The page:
|Feed me, CarePages, feed me! You can do it!|
Last week I learned that a friend’s serious illness has flared up, and she’ll need surgery and a few weeks’ recuperation. I’m very bummed about this, but I thought it was neat that she’d set up a page at CarePages.com.
I’d never heard of this service, but it seems like a great idea — people who are ill can set up their own private “page” that’s a combination forum and blog where they can post updates, keep in touch with friends, receive emotional support, etc. Man, I wish I’d known about this when my brother was getting leukemia treatments a couple of years ago. (Yes, he’s still in remission!)
I signed up for the CarePages and left a note for my friend. Of course, I’m going to want to keep up with other posts to her page. Normally I follow these sorts of things through my feed reader — so I searched for the feed option for her page. No luck. Although CarePages offers e-mail alerts, they don’t do feeds.
…And apparently, they have no specific plans at this point to add them. I asked their support whether they plan to add feeds, and here’s how they answered me today…
“We will pass your suggestion along to our development team, who will look into implementing your idea about RSS and Atom in the future.”
Doesn’t sound promising. Bummer. Well, I’ll take their e-mail alert in a pinch like this — but e-mail is less reliable and not really the best way to share updates.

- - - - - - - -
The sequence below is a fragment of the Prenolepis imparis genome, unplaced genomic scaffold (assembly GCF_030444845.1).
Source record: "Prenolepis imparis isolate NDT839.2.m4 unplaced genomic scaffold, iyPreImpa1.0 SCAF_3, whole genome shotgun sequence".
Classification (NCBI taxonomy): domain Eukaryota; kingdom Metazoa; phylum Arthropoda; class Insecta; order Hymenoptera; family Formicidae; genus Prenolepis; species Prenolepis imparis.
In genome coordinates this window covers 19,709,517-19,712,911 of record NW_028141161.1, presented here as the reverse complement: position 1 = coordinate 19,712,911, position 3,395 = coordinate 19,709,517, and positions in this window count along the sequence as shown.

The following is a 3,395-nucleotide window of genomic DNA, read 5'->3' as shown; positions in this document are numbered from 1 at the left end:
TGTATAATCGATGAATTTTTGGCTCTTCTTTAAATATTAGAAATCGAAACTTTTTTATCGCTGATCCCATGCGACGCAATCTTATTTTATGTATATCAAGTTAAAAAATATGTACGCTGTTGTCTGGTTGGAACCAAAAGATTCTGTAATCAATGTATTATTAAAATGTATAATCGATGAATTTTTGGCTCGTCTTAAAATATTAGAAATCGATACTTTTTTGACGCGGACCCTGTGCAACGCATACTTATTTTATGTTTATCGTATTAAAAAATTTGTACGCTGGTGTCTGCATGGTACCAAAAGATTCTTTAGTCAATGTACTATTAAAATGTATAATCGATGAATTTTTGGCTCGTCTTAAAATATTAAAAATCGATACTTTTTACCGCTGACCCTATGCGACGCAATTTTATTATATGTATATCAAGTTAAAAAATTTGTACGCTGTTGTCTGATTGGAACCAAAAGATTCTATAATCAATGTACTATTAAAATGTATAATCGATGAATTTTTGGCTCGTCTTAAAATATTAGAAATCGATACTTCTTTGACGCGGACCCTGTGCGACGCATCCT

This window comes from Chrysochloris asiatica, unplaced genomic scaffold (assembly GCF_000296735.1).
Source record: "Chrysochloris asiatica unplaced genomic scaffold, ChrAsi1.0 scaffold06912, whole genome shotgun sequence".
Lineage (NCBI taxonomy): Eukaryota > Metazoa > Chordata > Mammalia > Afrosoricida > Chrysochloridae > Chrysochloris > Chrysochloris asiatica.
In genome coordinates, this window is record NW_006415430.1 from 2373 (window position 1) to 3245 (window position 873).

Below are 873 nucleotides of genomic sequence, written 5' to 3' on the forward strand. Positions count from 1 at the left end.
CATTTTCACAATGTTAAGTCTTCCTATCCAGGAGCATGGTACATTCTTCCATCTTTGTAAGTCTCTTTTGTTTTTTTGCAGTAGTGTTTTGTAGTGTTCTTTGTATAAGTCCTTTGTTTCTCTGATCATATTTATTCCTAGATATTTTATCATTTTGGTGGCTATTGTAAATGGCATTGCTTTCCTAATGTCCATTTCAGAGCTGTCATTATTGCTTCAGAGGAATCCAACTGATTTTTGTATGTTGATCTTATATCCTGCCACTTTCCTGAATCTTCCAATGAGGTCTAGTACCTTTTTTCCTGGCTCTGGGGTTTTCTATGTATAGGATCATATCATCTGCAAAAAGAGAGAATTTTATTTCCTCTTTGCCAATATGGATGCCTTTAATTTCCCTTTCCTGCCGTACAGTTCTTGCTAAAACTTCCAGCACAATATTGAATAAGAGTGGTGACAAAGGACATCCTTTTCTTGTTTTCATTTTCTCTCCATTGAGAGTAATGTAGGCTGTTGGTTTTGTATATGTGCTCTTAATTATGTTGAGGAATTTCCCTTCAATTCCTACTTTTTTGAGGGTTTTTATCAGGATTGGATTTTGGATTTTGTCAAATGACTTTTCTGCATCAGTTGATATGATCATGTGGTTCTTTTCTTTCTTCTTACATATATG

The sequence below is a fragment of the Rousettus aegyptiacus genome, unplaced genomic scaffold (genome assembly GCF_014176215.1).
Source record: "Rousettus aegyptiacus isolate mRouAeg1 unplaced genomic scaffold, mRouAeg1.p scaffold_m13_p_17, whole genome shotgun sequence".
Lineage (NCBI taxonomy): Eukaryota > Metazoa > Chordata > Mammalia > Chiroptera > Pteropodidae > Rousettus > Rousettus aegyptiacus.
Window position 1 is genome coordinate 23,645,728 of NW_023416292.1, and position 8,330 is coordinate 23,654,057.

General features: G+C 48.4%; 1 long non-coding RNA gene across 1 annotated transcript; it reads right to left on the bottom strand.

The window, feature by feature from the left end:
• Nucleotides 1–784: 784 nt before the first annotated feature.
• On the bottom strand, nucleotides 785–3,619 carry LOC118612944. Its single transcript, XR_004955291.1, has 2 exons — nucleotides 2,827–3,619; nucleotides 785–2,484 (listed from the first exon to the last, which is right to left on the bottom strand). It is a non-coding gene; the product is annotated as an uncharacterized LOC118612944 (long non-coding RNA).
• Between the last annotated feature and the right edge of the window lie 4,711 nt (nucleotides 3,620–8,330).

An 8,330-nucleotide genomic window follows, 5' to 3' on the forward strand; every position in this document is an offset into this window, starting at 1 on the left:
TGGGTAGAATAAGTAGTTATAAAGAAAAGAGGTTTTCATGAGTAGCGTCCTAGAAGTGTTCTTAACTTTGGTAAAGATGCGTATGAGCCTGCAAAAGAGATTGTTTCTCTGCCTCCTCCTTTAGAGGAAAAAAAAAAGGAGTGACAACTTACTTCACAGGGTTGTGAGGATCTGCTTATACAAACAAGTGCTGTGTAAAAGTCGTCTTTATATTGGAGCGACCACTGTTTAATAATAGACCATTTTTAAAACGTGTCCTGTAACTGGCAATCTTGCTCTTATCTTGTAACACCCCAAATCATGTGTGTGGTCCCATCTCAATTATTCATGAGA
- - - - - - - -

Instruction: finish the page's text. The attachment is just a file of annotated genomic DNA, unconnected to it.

It never ceases to baffle me when sites that involve any sort of community or publishing aspects fail to offer feeds. Judging by the Internet Archive, Carepages.com started in 2004 — well after feeds started becoming popular. I find it hard to believe that in the years since then, they haven’t bothered to add feeds. I mean, c’mon! It’s a script that automatically generates and updates an XML file for each page. I don’t assume that’s entirely trivial for this kind of service, but it’s not rocket science either.
For anyone developing any kind of site that includes community or publishing: THINK FEEDS FIRST!
Don’t treat feeds as an afterthought. They’re now a primary distribution method — not just to individual subscribers, but also for search engine indexing, mashups, aggregators and other uses. We’ve gotten past the point where this is cutting edge. Feeds are mainstream, and if you don’t offer them, you’re falling behind.